Day By Day© by Chris Muir.

Saturday, August 13, 2005

Intelligent design as a teaching opportunity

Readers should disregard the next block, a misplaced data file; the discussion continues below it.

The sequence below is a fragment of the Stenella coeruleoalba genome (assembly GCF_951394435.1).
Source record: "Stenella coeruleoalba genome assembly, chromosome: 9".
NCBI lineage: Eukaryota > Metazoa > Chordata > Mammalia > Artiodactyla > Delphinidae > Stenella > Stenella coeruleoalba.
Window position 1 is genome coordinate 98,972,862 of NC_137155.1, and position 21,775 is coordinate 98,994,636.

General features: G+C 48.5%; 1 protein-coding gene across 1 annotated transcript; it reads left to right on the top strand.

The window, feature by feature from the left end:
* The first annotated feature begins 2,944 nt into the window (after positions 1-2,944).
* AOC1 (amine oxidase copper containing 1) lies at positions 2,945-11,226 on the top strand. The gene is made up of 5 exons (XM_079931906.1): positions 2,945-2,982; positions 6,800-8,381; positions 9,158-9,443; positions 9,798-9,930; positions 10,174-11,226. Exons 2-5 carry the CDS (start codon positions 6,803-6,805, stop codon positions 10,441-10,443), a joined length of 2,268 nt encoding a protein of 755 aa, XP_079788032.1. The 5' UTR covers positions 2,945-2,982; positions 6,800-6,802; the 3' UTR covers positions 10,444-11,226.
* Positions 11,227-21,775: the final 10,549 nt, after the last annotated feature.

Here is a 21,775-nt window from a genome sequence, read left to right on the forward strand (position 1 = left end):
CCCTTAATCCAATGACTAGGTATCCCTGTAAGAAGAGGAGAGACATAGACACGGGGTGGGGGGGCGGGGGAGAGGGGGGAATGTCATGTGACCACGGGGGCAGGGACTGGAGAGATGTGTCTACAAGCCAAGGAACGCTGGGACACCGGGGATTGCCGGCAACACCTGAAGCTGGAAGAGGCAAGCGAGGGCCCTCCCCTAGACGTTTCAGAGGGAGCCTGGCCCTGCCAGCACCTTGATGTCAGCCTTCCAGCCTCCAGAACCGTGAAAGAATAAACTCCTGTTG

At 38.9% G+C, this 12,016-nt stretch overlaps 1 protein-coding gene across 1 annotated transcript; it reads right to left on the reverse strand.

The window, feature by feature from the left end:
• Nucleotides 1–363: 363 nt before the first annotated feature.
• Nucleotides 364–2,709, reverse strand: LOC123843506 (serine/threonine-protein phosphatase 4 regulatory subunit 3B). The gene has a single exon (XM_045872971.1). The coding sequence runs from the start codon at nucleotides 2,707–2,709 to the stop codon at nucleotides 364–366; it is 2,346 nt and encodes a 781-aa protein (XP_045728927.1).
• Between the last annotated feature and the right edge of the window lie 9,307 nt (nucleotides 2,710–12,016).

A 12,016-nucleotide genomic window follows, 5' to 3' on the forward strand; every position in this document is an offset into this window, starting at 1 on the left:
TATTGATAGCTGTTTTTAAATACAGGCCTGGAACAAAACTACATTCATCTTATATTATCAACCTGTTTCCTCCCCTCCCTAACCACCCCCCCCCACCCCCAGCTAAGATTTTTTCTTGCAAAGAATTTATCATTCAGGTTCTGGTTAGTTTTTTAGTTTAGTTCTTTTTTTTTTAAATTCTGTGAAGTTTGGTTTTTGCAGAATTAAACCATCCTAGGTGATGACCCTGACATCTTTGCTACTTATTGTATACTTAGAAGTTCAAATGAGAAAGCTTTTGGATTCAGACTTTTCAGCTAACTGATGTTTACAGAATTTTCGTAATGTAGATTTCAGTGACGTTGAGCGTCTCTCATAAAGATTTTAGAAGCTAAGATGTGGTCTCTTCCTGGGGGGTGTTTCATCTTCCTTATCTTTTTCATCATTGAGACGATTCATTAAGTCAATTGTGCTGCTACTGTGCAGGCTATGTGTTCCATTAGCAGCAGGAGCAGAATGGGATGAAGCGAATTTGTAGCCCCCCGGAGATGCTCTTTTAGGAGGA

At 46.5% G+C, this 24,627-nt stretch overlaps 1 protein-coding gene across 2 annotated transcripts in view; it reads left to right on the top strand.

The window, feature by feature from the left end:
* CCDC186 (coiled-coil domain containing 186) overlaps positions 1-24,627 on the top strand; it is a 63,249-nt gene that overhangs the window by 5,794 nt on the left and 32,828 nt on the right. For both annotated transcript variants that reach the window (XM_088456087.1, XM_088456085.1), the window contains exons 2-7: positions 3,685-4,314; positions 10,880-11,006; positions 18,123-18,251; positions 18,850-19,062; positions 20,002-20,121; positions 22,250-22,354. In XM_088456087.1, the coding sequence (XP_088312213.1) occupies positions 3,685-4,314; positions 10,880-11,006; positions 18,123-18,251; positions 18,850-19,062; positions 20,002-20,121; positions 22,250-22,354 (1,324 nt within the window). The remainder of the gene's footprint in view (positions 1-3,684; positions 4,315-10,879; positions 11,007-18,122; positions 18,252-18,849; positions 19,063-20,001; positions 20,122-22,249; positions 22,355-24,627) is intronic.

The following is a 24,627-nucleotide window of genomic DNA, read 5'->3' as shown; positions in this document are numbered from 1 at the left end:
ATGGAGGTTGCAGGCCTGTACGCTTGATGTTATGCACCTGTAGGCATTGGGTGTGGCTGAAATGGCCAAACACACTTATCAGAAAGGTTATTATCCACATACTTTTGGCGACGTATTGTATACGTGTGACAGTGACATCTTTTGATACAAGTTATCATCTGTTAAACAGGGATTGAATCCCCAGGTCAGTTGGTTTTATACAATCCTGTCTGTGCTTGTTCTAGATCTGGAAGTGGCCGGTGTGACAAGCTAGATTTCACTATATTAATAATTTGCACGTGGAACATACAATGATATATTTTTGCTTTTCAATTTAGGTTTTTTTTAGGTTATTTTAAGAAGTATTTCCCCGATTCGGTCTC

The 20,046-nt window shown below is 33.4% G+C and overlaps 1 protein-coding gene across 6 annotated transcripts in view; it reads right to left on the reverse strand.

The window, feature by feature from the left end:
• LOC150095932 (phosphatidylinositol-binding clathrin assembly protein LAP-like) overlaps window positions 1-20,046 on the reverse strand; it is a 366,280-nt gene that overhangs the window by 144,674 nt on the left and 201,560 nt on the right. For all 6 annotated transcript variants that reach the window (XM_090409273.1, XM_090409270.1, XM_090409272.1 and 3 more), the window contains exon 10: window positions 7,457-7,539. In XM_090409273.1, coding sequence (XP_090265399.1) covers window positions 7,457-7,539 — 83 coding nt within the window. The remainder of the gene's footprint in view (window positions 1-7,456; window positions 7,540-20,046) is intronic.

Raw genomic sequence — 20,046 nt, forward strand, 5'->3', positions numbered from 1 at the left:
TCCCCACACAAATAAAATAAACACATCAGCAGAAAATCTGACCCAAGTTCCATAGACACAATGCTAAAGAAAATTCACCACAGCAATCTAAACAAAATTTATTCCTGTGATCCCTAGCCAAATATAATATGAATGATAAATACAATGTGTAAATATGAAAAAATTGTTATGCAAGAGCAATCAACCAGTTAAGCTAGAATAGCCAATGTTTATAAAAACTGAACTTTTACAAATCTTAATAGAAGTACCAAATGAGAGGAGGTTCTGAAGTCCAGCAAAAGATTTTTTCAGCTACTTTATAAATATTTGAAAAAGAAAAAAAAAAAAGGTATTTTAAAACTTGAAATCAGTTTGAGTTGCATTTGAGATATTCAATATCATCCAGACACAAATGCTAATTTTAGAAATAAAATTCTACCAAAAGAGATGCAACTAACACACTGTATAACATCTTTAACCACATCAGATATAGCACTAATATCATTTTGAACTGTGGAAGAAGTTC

Bookworm and I were talking about the intelligent design controversy in Kansas the other day when I realized what a superb teaching opportunity the debate provided: First, present the evidence as objectively as possible. Then, present the "theories" which have been offered to account for the evidence. Explain that there are different kinds of theories. Certain theories, like the theory of evolution, are called "scientific." These theories are evidence-based. They rely on something called the scientific method, the constant testing of the theory against the evidence. Scientists look for ways to obtain more evidence in the known physical world and test their theories, refining them as needed, to best match the evidence they find. This approach seeks truth through proof. Other theories, like the theory of creation, are "faith-based." These theories do not depend on proof and their supporters commonly do not seek to "prove" the truth of their theories by testing them in any way. This approach seeks truth through revelation. Recently, there has been much discussion of a theory called "intelligent design." This appears to be a hybrid of the two major types of theories, in that it accepts the scientific evidence and, at least to some extent, the notion of testing theories and refining them to match the evidence presented. However, it retains a strong, and important, element of faith. Adherents believe that an intelligent being designed the world. They have no affirmative proof that this is the case; they accept an intelligent designer as a matter of faith. On the other hand, they do point to the evidence, for example the gaps in the evolutionary record, the periods of very rapid evolution and the very complexity and wonder of DNA, as consistent with, if not supportive of, the existence of an intelligent designer. Lead the students in a discussion of truth, and encourage them to think about and express their ideas on the importance of truth and how the truth may best be determined. Is collection of evidence and testing of theories most likely to lead to a better understanding of reality? Or is prayer and revalation the best path to truth? Is it possible to combine the two approaches, or are they fundamentally incompatible? In our day-to-day life we use the scientific method. We don't just cross the street in faith that no cars are coming; we test our theory by looking both ways before crossing. On the other hand, there is an element of faith in much that we do. Most of us have no idea how heavy metal airplanes can defy gravity and fly, but we step on to them in the full faith that they will fly, under control and safely. True, this is a faith in the scientific work of other humans, not in the work (or even existence) of a higher being. However, it does illustrate the point that we can believe something without fully understanding it, even if it defies common understanding (that things which are heavier than air do not fly). Even if the teacher stops here, the students will have learned a valuable lesson. But the lesson can be improved still further if teachers are permitted to go on and discuss, for example, the fact that the problem with revelation is that its truth cannot be shared, tested or verified (unlike the scientific work that went into the design of the airplane). Faith in an intelligent designer, unlike faith in an airplane, is unprovable. The point is, rather than focusing on whether certain theories will even be mentioned, let's look at what lessons can be imparted by sharing each of the significant theories and, more importantly, both evidence-based and faith-based approaches to truth.